SALT LAKE CITY — Some gulped back tears while others doubled over in laughter as they paid tribute to Randy Horiuchi, a former Salt Lake County councilman and Utah Democratic Party leader.

But long-time friend and fellow Councilman Mike Jensen donned a hazardous materials suit to honor Horiuchi at his memorial service at the Calvin L. Rampton Salt Palace Convention Center Friday evening.

Horiuchi had a penchant for hyperbole and the unconventional, showing up at press conferences in hip waders, using toilets as props and on one occasion, wearing a full-on hazmat suit.

"Who else could pull it off but Randy? Who else would think of it except Randy?" said Jensen.

Horiuchi died Nov. 19 at age 61.

Salt Lake County Mayor Ben McAdams said conducting the public memorial service at the convention center was a fitting tribute to Horiuchi, who "begged, bargained and traded to obtain the support to expand and turn this Salt Palace into what it is today."

While Horiuchi has been described as "the life of the Democratic Party," serving as state chairman from 1985 to 1989, the memorial was a bipartisan affair also attended by Republican leaders of the Utah Legislature.

Utah Gov. Gary Herbert said he met Horiuchi when he and Craig Moody, then chairman of Utah Republican Party, spoke at a luncheon in Utah County.

"It was my first foray into politics. I had decided to run for Orem City Council. I thought, 'Hey, I need a boost here. Here's two movers and shakers in the parties. Maybe I could get their endorsement.' And I did. Thanks to Randy's endorsement, I only lost by 36 votes," Herbert joked.

While Horiuchi was adroit at making friends across the political spectrum, former state lawmaker Blaze Wharton, who worked in Democratic party politics with Horiuchi for many years, said he was a brilliant political strategist who cultivated young talent and launched many political careers.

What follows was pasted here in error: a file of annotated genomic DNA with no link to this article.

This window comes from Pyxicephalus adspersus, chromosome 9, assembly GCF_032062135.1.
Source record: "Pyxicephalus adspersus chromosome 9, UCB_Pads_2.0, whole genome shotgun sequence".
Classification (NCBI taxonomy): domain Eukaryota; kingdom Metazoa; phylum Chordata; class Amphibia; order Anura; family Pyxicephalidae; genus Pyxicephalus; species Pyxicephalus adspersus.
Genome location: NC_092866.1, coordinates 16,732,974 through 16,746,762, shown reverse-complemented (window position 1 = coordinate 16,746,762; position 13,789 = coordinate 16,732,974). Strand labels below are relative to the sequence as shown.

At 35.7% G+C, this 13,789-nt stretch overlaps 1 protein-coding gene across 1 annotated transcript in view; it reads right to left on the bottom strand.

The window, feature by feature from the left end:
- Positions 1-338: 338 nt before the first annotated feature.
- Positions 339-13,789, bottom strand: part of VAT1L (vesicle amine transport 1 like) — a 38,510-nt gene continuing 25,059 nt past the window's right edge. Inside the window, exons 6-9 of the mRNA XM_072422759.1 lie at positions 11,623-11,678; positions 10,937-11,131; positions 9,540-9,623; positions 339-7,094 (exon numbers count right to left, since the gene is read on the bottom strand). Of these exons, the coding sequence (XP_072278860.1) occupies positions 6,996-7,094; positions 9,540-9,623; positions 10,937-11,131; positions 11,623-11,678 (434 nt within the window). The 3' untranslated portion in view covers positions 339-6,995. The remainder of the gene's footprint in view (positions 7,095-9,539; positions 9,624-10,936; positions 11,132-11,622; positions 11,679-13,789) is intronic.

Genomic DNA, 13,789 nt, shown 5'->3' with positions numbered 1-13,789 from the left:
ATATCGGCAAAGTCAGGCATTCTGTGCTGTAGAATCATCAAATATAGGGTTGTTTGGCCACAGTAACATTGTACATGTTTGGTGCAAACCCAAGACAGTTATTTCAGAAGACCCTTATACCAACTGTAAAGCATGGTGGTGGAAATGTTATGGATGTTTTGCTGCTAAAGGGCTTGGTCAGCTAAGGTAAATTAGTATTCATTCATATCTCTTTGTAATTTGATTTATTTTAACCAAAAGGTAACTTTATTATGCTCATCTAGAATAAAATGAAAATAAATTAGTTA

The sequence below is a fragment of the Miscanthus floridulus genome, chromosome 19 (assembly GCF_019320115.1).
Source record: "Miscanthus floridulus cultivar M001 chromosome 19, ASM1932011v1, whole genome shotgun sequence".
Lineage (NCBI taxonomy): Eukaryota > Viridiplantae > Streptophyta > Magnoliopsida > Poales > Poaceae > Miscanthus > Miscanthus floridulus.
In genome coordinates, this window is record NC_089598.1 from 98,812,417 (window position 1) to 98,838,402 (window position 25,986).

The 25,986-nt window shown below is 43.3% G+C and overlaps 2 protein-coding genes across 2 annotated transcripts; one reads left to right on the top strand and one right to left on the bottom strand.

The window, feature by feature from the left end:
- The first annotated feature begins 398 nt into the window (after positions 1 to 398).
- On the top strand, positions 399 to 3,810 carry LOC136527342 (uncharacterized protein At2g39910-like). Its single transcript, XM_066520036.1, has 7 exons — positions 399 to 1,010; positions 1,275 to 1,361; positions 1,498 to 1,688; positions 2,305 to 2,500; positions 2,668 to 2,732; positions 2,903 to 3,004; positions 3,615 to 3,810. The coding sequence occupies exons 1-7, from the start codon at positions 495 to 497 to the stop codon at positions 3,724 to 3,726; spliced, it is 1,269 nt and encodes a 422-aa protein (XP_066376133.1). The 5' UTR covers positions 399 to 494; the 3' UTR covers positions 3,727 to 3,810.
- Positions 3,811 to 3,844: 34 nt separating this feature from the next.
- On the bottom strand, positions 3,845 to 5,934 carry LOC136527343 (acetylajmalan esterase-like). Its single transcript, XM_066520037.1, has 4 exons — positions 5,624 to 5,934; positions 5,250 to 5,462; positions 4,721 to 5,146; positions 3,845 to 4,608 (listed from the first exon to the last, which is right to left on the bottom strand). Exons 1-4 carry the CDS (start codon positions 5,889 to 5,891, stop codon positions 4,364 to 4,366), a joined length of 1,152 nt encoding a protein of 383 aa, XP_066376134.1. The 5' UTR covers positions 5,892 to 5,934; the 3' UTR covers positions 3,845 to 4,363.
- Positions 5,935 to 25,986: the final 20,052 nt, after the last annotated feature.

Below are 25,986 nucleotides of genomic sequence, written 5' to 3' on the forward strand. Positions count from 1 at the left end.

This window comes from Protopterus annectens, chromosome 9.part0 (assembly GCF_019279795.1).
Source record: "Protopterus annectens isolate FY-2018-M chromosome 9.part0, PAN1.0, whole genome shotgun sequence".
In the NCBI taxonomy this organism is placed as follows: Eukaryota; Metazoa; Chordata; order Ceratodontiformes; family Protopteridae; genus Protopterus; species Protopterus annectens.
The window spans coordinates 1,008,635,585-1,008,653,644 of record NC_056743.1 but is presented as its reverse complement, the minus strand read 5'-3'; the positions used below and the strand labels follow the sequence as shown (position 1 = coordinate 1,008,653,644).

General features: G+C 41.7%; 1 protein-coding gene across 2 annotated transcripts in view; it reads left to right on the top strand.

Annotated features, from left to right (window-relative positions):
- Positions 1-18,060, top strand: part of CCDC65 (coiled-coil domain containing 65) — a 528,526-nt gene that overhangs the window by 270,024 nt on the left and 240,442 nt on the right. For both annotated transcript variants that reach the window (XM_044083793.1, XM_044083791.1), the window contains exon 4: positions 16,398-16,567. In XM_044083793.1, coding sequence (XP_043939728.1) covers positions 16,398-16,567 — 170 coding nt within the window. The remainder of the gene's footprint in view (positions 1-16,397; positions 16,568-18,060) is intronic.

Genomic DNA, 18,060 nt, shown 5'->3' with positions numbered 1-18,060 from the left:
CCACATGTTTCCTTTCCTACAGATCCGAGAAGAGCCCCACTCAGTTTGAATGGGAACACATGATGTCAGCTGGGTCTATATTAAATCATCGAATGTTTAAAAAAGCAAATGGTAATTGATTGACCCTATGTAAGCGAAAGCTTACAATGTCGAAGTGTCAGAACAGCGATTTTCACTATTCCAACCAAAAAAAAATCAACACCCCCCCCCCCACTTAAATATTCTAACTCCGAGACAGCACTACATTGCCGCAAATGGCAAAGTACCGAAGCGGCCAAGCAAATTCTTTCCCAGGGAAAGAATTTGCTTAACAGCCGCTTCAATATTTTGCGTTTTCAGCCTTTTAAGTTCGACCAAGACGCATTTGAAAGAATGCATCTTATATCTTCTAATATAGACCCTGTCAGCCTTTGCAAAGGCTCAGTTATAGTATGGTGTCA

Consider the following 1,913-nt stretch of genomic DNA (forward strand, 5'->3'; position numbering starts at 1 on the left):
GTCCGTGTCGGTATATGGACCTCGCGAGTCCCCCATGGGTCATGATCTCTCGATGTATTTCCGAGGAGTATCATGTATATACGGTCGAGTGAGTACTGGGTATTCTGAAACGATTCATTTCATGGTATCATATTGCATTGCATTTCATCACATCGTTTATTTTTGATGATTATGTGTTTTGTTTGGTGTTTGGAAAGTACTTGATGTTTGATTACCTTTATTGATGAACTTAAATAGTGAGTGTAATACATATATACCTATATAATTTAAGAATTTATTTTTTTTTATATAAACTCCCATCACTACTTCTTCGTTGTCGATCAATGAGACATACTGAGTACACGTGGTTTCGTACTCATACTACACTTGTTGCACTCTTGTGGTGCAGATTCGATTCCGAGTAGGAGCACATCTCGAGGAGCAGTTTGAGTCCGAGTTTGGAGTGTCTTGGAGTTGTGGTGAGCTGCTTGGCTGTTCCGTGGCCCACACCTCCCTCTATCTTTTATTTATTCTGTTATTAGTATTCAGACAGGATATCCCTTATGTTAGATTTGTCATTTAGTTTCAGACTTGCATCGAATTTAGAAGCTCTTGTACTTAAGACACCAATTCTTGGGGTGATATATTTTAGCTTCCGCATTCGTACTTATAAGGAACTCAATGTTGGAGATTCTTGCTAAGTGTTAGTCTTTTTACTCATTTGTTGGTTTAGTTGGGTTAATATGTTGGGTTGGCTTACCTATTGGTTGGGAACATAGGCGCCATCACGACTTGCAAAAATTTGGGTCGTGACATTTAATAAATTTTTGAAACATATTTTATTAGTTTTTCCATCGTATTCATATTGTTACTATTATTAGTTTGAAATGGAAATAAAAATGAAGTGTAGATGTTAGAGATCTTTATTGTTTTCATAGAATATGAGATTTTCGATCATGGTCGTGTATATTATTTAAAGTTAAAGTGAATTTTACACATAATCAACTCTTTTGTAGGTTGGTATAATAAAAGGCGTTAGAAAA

At the start of Horiuchi's term as chairman of the state Democratic Party, no Democrats held statewide office, there were 14 Democrats in the Utah House of Representative and five in the Utah Senate.

"In 1989, Randy took us from 14 in the House to 30 Democrats in the House. We went from five Democrats in the Senate to 10. We elected a Salt Lake County commissioner. We had two congressmen and the attorney general. Randy Horiuchi did that," Wharton said.

It was no fluke.

"He was intelligent. He knew politics. He knew how to put people together," Wharton said.

Another longtime friend, developer Kem Gardner, said no one had been more successful as Horiuchi at getting things done, whether it was moving mountains politically or his work with nonprofit organizations.

Horiuchi, though, always said his greatest and proudest accomplishment was his daughter Madeline, Gardner said.

This past Christmas was difficult because Horiuchi, a diehard Dodgers fan, would give Gardner signed baseballs and bobble head figures of Major League Baseball players as gifts.

"How I miss him. We sat so many times at the Grill at the Alta Club in front of the fireplace where all the great, legendary Democrats sat, and we would talk baseball and politics. Now I can't even bear to enter the room," he said.

As a tribute to Horiuchi's long public service, which included 22 years on the Salt Lake County Council and former Salt Lake County Commission, County Councilwoman Jenny Wilson announced that the county's new public works facility at approximately 6900 S. 300 West will be named in Horiuchi's honor.

"They're his people, the men and women of public works, who along with other people already mentioned, the people he cared so much about," Wilson said.

The county's public safety arm also paid tribute to Horiuchi, with the Unified Fire Authority Honor Guard and Pipe and Drum Corp conducting the opening flag presentation and Salt Lake County Sheriff Jim Winder and honor guards of the Unified Police Department performing the closing ceremony, after which Winder presented a folded American flag to Horiuchi's spouse Fran and their daughter Madeline.

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Madeline Horiuchi said her father taught her to "help everybody, no matter what, to be really generous."

He also told her to do what makes her happy in her life, she said.

"He told me whenever I was happy, he was happy."

Email: marjorie@deseretnews.com